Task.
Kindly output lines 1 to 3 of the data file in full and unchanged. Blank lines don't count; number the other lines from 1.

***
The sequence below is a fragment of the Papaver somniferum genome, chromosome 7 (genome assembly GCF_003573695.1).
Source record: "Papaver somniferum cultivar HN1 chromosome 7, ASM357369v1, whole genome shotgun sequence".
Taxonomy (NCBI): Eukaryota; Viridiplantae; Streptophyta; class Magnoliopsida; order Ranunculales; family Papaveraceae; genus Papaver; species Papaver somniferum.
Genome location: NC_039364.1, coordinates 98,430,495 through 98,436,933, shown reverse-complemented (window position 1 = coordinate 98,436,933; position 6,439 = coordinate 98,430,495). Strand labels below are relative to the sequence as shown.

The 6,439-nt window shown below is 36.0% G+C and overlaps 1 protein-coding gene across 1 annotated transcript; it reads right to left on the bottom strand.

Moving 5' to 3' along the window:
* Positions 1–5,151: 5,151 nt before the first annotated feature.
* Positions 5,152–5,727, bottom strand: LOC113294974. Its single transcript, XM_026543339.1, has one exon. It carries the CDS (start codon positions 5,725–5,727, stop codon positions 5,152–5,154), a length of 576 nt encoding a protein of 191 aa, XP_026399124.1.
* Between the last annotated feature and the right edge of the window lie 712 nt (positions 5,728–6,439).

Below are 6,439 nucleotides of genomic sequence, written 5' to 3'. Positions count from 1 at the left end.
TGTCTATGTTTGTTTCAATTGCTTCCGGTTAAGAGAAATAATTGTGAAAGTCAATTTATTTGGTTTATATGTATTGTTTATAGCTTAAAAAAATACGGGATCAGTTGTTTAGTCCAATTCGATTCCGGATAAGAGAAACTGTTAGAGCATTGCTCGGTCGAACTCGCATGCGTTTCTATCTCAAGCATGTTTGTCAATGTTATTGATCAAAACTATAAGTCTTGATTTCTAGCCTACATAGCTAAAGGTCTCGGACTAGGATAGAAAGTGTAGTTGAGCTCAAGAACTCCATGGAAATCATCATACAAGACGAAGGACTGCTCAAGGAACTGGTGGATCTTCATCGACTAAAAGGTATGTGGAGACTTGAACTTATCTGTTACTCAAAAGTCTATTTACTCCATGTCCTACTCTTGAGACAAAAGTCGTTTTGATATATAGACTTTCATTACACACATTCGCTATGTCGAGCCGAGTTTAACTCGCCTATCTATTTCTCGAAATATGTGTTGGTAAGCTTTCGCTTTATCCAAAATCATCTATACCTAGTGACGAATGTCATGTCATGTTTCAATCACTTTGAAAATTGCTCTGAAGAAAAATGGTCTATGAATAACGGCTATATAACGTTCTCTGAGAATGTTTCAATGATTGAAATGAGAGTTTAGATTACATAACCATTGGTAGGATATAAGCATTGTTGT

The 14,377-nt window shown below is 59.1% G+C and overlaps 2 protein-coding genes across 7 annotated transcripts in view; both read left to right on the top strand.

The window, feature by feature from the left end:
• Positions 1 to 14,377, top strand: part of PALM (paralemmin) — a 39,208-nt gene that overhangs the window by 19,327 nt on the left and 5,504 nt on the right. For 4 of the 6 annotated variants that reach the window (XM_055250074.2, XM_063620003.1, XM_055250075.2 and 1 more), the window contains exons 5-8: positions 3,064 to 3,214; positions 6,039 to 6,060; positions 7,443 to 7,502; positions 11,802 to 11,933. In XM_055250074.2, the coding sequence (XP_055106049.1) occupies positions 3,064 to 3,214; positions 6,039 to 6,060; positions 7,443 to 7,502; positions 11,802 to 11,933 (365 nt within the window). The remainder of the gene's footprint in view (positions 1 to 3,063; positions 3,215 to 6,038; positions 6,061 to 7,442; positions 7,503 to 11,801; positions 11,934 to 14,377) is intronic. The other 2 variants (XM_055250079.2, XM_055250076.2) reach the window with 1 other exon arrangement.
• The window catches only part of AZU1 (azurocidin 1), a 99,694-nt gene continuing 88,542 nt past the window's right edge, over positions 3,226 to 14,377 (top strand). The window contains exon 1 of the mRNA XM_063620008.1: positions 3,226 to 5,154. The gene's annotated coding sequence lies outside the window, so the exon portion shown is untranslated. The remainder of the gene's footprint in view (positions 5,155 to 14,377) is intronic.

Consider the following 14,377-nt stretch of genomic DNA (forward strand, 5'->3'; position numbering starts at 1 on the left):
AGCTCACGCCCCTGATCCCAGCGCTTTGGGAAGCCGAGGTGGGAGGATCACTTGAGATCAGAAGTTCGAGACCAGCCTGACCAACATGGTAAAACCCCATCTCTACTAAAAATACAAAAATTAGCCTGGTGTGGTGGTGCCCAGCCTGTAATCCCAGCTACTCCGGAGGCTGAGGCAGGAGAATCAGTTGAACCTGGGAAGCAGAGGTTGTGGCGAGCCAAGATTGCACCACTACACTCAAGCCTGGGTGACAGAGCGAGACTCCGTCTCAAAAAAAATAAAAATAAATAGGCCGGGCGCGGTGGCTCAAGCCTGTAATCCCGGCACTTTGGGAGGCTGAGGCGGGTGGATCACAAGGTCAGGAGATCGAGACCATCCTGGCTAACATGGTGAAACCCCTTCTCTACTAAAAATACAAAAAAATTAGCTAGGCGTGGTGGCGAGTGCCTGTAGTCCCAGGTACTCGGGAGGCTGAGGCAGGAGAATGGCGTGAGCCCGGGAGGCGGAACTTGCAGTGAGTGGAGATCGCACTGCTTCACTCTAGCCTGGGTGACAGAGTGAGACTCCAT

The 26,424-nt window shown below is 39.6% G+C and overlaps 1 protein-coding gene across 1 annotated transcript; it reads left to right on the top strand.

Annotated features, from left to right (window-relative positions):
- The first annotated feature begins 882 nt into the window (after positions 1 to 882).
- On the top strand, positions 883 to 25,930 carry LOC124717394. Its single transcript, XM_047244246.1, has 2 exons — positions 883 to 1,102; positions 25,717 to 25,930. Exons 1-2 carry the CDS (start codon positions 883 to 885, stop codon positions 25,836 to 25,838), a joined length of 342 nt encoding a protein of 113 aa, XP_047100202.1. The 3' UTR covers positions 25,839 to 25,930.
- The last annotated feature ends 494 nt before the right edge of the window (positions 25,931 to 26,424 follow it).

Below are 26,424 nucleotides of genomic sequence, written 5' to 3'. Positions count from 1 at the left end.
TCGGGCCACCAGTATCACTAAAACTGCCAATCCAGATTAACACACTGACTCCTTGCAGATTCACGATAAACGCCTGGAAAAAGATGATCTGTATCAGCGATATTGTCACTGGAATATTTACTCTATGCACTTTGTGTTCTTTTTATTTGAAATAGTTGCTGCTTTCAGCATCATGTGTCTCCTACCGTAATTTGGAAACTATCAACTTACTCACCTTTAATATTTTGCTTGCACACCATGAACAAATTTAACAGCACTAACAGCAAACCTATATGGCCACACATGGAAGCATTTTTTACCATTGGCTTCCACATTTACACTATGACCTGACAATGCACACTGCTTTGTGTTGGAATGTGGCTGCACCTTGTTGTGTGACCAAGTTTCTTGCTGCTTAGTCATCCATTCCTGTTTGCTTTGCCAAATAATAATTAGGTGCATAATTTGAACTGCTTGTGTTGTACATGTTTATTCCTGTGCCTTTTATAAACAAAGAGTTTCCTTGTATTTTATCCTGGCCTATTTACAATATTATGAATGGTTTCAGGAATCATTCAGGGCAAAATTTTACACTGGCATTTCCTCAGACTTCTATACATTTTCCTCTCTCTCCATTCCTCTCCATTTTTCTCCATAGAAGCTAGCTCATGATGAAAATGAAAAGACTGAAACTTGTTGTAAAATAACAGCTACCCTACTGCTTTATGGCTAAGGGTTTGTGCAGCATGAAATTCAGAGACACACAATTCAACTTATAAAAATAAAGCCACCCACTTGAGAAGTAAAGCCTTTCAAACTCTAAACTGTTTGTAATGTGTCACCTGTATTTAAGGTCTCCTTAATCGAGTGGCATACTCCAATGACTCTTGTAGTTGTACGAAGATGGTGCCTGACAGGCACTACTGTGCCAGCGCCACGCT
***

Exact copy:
The sequence below is a fragment of the Papaver somniferum genome, chromosome 7 (genome assembly GCF_003573695.1).
Source record: "Papaver somniferum cultivar HN1 chromosome 7, ASM357369v1, whole genome shotgun sequence".
Taxonomy (NCBI): Eukaryota; Viridiplantae; Streptophyta; class Magnoliopsida; order Ranunculales; family Papaveraceae; genus Papaver; species Papaver somniferum.